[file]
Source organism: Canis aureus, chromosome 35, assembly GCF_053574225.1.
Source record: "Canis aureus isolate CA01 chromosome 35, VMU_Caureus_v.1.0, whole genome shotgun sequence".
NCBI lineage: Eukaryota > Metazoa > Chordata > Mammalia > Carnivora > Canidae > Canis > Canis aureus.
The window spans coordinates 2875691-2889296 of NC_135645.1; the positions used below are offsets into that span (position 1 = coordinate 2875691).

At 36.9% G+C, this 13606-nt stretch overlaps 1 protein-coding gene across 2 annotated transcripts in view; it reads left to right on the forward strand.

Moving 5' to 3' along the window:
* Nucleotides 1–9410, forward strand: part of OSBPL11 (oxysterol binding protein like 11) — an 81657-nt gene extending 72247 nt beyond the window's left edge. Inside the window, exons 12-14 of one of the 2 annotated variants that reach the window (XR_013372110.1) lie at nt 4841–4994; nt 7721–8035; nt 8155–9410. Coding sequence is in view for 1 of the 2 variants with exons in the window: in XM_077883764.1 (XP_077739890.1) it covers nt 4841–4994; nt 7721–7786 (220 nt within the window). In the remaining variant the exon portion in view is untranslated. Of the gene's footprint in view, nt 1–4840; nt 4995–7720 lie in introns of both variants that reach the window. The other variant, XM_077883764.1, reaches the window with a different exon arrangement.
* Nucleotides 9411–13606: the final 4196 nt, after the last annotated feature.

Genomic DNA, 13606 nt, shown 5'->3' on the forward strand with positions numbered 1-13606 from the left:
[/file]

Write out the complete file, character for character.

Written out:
Source organism: Canis aureus, chromosome 35, assembly GCF_053574225.1.
Source record: "Canis aureus isolate CA01 chromosome 35, VMU_Caureus_v.1.0, whole genome shotgun sequence".
NCBI lineage: Eukaryota > Metazoa > Chordata > Mammalia > Carnivora > Canidae > Canis > Canis aureus.
The window spans coordinates 2875691-2889296 of NC_135645.1; the positions used below are offsets into that span (position 1 = coordinate 2875691).

At 36.9% G+C, this 13606-nt stretch overlaps 1 protein-coding gene across 2 annotated transcripts in view; it reads left to right on the forward strand.

Moving 5' to 3' along the window:
* Nucleotides 1–9410, forward strand: part of OSBPL11 (oxysterol binding protein like 11) — an 81657-nt gene extending 72247 nt beyond the window's left edge. Inside the window, exons 12-14 of one of the 2 annotated variants that reach the window (XR_013372110.1) lie at nt 4841–4994; nt 7721–8035; nt 8155–9410. Coding sequence is in view for 1 of the 2 variants with exons in the window: in XM_077883764.1 (XP_077739890.1) it covers nt 4841–4994; nt 7721–7786 (220 nt within the window). In the remaining variant the exon portion in view is untranslated. Of the gene's footprint in view, nt 1–4840; nt 4995–7720 lie in introns of both variants that reach the window. The other variant, XM_077883764.1, reaches the window with a different exon arrangement.
* Nucleotides 9411–13606: the final 4196 nt, after the last annotated feature.

Genomic DNA, 13606 nt, shown 5'->3' on the forward strand with positions numbered 1-13606 from the left: